Whenever shooter Anjum Moudgil packs her bulky bag to competitions abroad, stuffed with clumpy shooting gear, she devotedly improvises space to squeeze in a set of paintbrushes and coffee decoction. “I can’t keep off painting even when I’m away for a tournament.” Of course, she can’t pack in the pastel, palette and pod to tournaments, but finds space for bare-minimum tools to keep her passion burning. Coffee because oil takes too long to dry.
The 24-year-old from Chandigarh has just returned with a World Cup silver medal from Mexico. But more than her exploits on the range, she gets more excited and articulate when the subject veers into her passion than preoccupation. She says she can’t choose between the two—both require her utmost sincerity.
Despite a congested training and competition calendar, Moudgil tries her best to allocate time to brush up her world of colours and canvases. Flicking through her Instagram account, which has a modest 300-odd followers, she shows a neat Buddha portrait in thick neptune-blue background and points to the 3X3 inch screen to convey its size. “It’s this big.” Buddha is a theme that reappear in most of her works.
But she asserts she doesn’t have any particular theme or pattern. From popular cartoon character Pikachu to dark warships, Moudgil has replicated on canvas anything that has inspired, or sometimes fancied, her. “I can paint anything,” said the shooter who regularly sells her artwork through Instagram. Though, she admits, she doesn’t rake in much money. “I end up quoting a much lesser price (than market value), or in some case give them for free, as most people who approach me are my acquaintances and friends,” she says, giggling. Her works, understandably, are in great demand among fellow shooters and friends’ circle. Some of them are displayed in a prominent shooters’ club in Chandigarh as well.
Like most past-times, painting too began as a stress buster, a much-needed break from the gruellingly competitive circuit. “It definitely helps me relax. When I am painting I don’t think about anything else. I don’t feel hungry or thirsty. I get completely lost,” says Moudgil, sounding every bit like a certified artist.
As she became more prominent in the shooting circuit, word gathered around about her skills. “Other shooters got to know and started asking her to paint for them too. I got my mobile cover painted by her,” said Shriyanka Sadangi, a close friend and fellow camper. Some others have borrowed her skills to beautify the rifles of several national campers and don the the club walls with her artwork. The Buddha-obsession, may be, is quite symbolic. For the sport she has chosen requires zen-like levels of concentration, especially the 50m 3 position, which according to her is a “very demanding discipline both physically and mentally.” The recent tweaks in rules, that have led to increase in the number of shots women shooters have to take, has made the event even more challenging.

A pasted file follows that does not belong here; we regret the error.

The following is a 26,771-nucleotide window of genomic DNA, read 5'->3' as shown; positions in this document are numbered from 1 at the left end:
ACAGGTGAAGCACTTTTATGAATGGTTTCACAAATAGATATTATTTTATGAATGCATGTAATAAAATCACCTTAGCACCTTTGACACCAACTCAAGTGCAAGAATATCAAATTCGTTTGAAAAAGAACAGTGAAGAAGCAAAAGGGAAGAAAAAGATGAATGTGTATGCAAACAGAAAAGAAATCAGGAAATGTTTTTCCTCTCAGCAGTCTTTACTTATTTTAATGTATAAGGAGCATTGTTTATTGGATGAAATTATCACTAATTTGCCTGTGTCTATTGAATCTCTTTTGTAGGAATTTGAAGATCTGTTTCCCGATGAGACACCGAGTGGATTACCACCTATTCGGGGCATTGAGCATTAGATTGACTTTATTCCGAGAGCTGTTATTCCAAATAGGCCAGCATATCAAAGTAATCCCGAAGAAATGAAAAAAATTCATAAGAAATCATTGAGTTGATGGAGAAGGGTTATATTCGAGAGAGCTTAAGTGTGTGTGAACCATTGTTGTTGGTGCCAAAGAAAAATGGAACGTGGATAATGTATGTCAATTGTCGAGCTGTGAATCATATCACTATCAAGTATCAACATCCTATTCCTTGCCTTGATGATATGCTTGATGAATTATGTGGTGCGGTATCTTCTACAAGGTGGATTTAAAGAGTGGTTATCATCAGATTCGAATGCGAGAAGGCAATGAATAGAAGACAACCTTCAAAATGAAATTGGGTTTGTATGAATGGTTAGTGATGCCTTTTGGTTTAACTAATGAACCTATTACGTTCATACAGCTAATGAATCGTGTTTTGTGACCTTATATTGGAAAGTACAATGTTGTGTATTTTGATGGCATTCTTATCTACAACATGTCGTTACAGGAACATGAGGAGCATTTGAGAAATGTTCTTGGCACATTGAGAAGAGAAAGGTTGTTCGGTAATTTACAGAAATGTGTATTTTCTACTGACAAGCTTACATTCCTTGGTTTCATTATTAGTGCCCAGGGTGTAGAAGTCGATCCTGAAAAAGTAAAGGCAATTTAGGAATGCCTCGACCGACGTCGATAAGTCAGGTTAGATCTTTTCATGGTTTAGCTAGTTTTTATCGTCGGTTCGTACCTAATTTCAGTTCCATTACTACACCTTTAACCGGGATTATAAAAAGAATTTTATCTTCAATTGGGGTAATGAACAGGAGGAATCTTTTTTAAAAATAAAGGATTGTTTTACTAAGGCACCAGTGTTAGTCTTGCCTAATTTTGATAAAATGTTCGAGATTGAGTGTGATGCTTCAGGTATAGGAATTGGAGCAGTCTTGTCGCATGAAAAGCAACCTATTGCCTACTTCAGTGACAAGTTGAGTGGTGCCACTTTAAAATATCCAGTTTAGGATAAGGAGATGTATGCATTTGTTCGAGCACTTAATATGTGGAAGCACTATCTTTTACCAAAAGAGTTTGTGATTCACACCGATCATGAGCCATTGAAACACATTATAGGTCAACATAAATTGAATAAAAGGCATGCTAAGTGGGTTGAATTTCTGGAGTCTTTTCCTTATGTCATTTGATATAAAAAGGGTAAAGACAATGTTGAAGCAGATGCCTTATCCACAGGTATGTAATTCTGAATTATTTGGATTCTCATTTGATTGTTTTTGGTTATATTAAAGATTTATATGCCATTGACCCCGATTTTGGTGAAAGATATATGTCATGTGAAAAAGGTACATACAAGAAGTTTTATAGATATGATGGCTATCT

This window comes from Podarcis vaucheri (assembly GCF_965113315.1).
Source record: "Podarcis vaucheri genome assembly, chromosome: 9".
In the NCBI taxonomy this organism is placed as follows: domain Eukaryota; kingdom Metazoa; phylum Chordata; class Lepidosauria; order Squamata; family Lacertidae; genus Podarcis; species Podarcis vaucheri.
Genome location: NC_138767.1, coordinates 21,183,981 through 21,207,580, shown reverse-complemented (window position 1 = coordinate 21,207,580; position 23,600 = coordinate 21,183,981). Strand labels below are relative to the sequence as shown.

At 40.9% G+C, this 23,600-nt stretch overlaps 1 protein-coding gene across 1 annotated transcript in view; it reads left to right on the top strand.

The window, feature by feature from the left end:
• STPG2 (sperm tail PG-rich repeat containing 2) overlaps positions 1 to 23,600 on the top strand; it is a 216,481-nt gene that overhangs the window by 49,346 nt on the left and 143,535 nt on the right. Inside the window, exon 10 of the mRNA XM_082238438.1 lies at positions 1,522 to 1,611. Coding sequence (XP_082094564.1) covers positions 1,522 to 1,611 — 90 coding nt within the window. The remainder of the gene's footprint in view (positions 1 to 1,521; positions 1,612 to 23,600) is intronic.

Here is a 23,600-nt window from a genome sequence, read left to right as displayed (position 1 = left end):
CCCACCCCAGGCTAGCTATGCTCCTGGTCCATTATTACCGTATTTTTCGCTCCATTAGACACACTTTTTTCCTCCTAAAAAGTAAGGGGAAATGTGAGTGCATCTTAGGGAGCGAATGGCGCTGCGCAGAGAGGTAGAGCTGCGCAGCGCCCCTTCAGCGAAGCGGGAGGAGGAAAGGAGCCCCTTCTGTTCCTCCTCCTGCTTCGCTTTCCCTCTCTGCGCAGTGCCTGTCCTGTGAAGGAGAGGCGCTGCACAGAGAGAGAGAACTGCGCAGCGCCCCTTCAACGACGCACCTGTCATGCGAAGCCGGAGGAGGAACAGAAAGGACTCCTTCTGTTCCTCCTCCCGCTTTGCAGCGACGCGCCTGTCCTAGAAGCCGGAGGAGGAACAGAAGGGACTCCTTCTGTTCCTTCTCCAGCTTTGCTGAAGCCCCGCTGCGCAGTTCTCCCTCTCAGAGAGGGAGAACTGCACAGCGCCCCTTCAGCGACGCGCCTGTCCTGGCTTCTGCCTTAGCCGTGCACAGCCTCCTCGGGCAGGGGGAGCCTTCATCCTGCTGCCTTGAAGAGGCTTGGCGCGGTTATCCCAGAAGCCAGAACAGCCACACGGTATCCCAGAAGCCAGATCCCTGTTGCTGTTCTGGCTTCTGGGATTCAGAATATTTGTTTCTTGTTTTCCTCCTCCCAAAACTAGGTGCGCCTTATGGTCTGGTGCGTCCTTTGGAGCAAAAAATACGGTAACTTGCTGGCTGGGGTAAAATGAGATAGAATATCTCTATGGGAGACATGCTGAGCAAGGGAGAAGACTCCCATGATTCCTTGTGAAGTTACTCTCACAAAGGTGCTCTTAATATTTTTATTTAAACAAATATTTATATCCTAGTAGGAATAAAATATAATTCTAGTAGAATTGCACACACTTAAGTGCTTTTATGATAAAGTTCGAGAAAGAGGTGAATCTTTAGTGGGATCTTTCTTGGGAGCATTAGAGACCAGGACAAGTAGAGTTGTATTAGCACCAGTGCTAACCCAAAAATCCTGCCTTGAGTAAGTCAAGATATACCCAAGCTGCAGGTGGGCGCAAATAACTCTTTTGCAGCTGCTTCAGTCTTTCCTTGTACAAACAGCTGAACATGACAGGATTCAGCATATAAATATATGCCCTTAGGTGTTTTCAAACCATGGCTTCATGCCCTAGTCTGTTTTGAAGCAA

But Moudgil is not someone who shies away from a contest. “Even if the they make the event tougher I am ready. I like doing things that are tough and it excites me. That is why I took up the event in the first place. You need to be really fit mentally and physically,” she says with carefree smile on her face.
Between juggling with the brush and the gun, she found enough time to complete her master’s degree in sports psychology. But the background, she says, is little beneficial to her chosen sport. “Maybe if I had attended the classes regularly I would have learnt more,” she jokes. “I had to miss chapters on sports injury and stress due to my competition,” added the athlete, who suffered a back injury in 2014.
Moudgil’s next major competition is the Commonwealth Games, where she has earned spots for the 50m rifle 3 position and 50m rifle prone along with Tejaswini Sawant.
Given her prolific rise and motivation, she seems destined for a glorious career. But in case she falters midway, she has other viable alternatives too. But she says she’d rather focus on her art career than sports psychology after she hangs up her rifle. “I would like to get back to painting after I am done with shooting.”
But before that she would love to draw a self-portrait of herself on the background of the scenic Gold Coast beach, hopefully with a medal clinging on her neck. There’s a title too for the taking: “Portrait of a painter as a shooter.”